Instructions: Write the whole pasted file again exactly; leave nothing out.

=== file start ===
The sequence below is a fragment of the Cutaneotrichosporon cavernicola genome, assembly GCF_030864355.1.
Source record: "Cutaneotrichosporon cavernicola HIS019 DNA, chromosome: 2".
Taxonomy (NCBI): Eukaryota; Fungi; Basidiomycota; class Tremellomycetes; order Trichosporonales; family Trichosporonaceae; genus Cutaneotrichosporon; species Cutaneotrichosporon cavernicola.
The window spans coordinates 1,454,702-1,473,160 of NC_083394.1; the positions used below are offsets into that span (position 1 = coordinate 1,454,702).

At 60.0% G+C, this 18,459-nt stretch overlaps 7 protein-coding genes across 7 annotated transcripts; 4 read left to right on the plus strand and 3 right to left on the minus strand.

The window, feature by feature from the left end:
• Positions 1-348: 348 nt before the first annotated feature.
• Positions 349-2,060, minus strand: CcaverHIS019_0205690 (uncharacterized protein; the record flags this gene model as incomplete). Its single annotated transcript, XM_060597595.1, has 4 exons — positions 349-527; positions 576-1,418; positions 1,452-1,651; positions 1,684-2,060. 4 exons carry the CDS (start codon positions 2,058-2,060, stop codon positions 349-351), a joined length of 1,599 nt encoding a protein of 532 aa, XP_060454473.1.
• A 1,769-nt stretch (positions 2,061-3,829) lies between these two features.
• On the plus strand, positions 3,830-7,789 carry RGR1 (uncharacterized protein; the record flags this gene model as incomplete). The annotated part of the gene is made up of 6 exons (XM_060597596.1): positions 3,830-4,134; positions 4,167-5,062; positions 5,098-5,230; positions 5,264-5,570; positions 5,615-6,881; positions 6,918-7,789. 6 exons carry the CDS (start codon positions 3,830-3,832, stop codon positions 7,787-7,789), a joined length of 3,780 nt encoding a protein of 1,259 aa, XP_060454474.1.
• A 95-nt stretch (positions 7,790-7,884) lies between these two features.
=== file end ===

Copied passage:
The sequence below is a fragment of the Cutaneotrichosporon cavernicola genome, assembly GCF_030864355.1.
Source record: "Cutaneotrichosporon cavernicola HIS019 DNA, chromosome: 2".
Taxonomy (NCBI): Eukaryota; Fungi; Basidiomycota; class Tremellomycetes; order Trichosporonales; family Trichosporonaceae; genus Cutaneotrichosporon; species Cutaneotrichosporon cavernicola.
The window spans coordinates 1,454,702-1,473,160 of NC_083394.1; the positions used below are offsets into that span (position 1 = coordinate 1,454,702).

At 60.0% G+C, this 18,459-nt stretch overlaps 7 protein-coding genes across 7 annotated transcripts; 4 read left to right on the plus strand and 3 right to left on the minus strand.

The window, feature by feature from the left end:
• Positions 1-348: 348 nt before the first annotated feature.
• Positions 349-2,060, minus strand: CcaverHIS019_0205690 (uncharacterized protein; the record flags this gene model as incomplete). Its single annotated transcript, XM_060597595.1, has 4 exons — positions 349-527; positions 576-1,418; positions 1,452-1,651; positions 1,684-2,060. 4 exons carry the CDS (start codon positions 2,058-2,060, stop codon positions 349-351), a joined length of 1,599 nt encoding a protein of 532 aa, XP_060454473.1.
• A 1,769-nt stretch (positions 2,061-3,829) lies between these two features.
• On the plus strand, positions 3,830-7,789 carry RGR1 (uncharacterized protein; the record flags this gene model as incomplete). The annotated part of the gene is made up of 6 exons (XM_060597596.1): positions 3,830-4,134; positions 4,167-5,062; positions 5,098-5,230; positions 5,264-5,570; positions 5,615-6,881; positions 6,918-7,789. 6 exons carry the CDS (start codon positions 3,830-3,832, stop codon positions 7,787-7,789), a joined length of 3,780 nt encoding a protein of 1,259 aa, XP_060454474.1.
• A 95-nt stretch (positions 7,790-7,884) lies between these two features.